SBIR, STTR would gain extension under defense authorization bill
Two federal extramural research and development small business set-aside programs would gain a 6-year extension and undergo an expansion in the percentage of federal research dollars dedicated toward them under a provision (.pdf) of the fiscal 2012 national defense authorization bill.
A 26-person conference committee of Senate and House lawmakers approved Dec. 12 a final, compromise version of the authorization bill; the reconciled House and Senate versions still must undergo final voting by each chamber and then gain approval from President Obama to become law.
Under the bill's final language, the Small Business Innovation Research Program and Small Business Technology Transfer Program would gain authorization through 2017, ending a period of uncertainty around their existence since the last long-term authorization expired at the end of fiscal 2008 (the federal government is currently in fiscal 2012).
The SBIR program requires agencies with a research and development budget of more than $100 million per year to set-aside 2.5 percent of their extramural research budget for small businesses; that percentage would increase under the authorization bill to 3.2 percent by fiscal 2017 through annual increments.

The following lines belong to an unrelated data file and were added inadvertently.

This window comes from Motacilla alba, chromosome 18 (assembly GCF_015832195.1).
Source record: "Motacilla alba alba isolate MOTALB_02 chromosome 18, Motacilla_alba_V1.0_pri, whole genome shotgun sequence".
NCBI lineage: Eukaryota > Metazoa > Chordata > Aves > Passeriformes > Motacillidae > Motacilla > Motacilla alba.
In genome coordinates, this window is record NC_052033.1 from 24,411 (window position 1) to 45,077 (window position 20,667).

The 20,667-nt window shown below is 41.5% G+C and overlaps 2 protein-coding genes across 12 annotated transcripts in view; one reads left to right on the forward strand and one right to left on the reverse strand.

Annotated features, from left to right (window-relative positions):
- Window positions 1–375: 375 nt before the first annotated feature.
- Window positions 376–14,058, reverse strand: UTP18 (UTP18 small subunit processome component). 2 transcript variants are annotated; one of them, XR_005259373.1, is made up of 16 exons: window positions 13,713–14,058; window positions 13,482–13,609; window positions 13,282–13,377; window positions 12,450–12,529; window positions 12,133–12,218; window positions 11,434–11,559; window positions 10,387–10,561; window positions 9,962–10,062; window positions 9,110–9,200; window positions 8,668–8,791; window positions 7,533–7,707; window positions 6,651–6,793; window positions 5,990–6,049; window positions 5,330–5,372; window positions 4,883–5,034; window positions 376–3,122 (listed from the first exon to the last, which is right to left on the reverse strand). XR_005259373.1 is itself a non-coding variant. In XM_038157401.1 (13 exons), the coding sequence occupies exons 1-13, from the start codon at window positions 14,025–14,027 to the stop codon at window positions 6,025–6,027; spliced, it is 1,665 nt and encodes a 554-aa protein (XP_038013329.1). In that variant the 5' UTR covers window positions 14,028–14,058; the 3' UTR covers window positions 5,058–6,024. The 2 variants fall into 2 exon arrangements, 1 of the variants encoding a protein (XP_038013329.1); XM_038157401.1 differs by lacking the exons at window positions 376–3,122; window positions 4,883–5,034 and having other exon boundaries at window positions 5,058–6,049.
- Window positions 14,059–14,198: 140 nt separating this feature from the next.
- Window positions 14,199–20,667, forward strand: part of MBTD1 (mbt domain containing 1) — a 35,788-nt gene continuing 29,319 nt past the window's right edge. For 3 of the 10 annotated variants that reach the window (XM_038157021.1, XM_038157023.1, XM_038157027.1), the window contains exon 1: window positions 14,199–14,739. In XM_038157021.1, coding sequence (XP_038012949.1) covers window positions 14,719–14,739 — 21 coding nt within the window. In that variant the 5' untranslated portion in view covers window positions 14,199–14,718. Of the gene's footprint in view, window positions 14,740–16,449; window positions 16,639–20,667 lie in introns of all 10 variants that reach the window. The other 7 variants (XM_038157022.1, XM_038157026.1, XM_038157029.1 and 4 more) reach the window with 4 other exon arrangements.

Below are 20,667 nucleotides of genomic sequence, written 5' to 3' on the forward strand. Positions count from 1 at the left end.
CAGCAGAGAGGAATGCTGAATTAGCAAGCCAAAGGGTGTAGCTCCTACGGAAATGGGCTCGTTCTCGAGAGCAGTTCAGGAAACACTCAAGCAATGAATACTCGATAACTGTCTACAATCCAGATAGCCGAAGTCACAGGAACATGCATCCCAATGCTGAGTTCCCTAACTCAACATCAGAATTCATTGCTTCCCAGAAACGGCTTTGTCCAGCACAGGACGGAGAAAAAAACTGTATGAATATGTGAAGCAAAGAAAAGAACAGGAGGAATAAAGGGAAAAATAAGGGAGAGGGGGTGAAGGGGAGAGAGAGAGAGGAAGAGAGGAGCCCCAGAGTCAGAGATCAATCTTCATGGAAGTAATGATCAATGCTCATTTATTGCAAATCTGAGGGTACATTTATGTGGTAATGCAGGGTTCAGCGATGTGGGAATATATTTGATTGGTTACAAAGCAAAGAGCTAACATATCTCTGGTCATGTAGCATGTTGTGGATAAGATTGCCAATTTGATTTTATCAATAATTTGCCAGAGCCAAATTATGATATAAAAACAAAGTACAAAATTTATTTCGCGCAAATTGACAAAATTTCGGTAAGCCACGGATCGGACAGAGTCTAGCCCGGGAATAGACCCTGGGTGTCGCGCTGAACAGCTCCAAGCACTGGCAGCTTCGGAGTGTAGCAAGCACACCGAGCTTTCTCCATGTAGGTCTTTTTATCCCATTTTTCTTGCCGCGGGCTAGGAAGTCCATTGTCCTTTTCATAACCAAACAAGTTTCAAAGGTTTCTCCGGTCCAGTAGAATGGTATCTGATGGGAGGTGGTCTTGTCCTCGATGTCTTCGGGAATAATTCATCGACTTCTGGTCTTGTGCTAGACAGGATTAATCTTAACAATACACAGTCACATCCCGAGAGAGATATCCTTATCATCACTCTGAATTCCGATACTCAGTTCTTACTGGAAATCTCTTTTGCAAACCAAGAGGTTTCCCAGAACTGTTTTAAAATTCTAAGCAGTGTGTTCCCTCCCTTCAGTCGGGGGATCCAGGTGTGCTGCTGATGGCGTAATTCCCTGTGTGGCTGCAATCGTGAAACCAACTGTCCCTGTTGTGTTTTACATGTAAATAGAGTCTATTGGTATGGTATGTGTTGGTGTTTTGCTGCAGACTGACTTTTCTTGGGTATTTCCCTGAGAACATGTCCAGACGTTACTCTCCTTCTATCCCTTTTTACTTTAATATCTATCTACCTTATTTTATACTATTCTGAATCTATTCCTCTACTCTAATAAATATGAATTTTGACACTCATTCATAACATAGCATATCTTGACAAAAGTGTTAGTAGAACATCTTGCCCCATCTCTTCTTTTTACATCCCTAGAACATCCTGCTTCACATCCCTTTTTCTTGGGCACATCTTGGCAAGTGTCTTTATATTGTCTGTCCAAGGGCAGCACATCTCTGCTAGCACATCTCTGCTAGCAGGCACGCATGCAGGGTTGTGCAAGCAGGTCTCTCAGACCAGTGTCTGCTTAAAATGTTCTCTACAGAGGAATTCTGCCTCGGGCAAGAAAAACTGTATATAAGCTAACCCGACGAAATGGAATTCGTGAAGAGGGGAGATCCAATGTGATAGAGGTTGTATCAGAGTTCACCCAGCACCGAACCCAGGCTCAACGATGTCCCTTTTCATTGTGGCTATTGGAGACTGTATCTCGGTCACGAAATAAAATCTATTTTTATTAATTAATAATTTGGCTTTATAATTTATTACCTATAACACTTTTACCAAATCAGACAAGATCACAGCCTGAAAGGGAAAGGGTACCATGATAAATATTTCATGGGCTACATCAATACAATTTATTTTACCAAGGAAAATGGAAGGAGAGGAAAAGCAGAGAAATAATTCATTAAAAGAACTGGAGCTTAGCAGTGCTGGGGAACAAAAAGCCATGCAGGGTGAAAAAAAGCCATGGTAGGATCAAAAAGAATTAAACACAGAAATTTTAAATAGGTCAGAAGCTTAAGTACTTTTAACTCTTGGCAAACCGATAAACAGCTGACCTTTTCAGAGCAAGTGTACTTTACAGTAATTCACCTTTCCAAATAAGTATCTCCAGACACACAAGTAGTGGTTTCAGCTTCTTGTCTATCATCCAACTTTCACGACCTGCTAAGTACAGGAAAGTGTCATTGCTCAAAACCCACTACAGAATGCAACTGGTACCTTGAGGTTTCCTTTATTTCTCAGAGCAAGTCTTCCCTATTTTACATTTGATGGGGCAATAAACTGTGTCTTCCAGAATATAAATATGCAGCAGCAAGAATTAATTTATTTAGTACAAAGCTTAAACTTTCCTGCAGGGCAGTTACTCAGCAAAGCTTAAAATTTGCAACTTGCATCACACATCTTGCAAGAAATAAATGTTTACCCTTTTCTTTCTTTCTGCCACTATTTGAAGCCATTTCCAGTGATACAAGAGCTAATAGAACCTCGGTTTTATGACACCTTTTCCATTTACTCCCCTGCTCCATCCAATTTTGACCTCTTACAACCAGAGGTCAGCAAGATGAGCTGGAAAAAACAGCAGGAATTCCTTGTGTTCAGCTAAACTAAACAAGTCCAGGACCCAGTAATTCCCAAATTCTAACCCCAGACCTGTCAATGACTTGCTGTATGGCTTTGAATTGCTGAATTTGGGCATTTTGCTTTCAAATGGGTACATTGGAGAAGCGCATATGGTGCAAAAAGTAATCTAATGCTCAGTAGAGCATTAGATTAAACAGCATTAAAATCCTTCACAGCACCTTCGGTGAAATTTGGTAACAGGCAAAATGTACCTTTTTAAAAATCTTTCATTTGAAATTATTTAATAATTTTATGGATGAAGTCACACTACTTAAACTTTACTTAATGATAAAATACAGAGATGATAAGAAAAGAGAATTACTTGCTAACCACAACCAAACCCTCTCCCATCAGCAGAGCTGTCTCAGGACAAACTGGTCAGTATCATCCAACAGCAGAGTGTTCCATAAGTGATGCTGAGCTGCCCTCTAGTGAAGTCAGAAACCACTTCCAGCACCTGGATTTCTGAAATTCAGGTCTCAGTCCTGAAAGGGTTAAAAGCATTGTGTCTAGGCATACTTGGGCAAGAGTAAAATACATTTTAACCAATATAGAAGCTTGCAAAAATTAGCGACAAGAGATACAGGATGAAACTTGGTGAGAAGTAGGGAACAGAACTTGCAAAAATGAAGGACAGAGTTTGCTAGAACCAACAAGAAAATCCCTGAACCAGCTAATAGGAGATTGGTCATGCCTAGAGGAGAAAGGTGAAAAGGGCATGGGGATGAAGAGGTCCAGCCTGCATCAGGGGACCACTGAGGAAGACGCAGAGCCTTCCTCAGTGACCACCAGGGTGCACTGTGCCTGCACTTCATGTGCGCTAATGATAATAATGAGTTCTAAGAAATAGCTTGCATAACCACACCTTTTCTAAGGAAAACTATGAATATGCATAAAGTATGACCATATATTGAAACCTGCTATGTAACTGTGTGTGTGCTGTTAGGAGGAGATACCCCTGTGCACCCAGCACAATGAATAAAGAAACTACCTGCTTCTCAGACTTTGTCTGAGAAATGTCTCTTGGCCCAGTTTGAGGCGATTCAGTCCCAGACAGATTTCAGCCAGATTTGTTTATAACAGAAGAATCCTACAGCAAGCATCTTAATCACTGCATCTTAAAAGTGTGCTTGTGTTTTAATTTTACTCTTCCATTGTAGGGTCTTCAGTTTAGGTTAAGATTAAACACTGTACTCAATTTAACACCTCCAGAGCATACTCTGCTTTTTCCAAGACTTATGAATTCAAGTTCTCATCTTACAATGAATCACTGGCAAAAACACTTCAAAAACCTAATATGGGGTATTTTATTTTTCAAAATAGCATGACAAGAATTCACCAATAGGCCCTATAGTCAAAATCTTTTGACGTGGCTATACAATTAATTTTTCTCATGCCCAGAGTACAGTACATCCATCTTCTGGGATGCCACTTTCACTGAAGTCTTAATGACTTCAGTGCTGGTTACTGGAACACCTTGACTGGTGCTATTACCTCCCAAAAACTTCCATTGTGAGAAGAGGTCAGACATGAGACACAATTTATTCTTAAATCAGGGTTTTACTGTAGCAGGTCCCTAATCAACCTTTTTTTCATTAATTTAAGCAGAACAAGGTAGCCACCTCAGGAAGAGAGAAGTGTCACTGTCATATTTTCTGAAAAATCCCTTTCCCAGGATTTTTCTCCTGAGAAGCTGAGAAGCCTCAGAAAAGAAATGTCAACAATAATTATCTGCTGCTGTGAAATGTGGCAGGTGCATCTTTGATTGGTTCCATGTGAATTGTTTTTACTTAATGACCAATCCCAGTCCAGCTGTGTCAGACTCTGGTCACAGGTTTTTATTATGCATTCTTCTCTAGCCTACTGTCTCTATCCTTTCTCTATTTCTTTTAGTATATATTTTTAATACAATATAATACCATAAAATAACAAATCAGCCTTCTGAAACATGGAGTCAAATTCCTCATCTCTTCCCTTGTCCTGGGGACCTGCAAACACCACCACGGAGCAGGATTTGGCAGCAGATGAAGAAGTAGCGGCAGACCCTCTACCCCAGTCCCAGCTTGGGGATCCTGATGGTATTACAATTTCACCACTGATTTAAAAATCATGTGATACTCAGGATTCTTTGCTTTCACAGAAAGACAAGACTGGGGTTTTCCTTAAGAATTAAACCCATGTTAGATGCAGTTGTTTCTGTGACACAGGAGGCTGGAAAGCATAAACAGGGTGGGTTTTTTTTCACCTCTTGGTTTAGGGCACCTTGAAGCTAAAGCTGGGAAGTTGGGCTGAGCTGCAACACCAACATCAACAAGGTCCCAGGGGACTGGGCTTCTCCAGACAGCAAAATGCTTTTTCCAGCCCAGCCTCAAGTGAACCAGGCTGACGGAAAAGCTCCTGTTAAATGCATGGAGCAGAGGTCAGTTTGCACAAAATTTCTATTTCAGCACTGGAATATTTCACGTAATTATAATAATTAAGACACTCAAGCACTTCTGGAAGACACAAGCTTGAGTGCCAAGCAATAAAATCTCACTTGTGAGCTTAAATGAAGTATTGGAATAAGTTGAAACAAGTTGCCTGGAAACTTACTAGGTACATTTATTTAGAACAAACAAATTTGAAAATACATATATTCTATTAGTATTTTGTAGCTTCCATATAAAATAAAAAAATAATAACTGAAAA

The STTR program requires agencies with a R&D budget of over $1 billion to set-aside .3 percent of their extramural research budget for small businesses; that number would incrementally increase to .45 percent by fiscal 2016.
Both SBIR and STTR programs consist of three phases, with no guarantee that a firm will move into the next one. It's during the first two phases that small businesses receive agency extramural R&D funds. Under the authorization bill, first phase and second funding for SBIR and STTR would be $150,000 and $1,000,000, respectively.
SBIR and STTR firms must consist of 500 or fewer employees, but the authorization bill would open the door for the first time to participation in SBIR by small businesses majority owned by venture capital, hedge funds or private equity.
Under the bill language, the National Institutes of Health, the National Science Foundation and the Energy Department would be able to award up to quarter of their SBIR budgets to small businesses owned by outside capital, while other participating federal agencies would be able to award up to 15 percent.
- download the conference report of the fiscal 2012 national defense authorization bill (.pdf)
Senate bill would reauthorize SBIR/STTR for 8 years
Senate approves anti-counterfeiting defense authorization act amendment
Senate strikes down amendment removing military detention of terrorism suspects
SASC, White House clash over military detention of terrorist suspects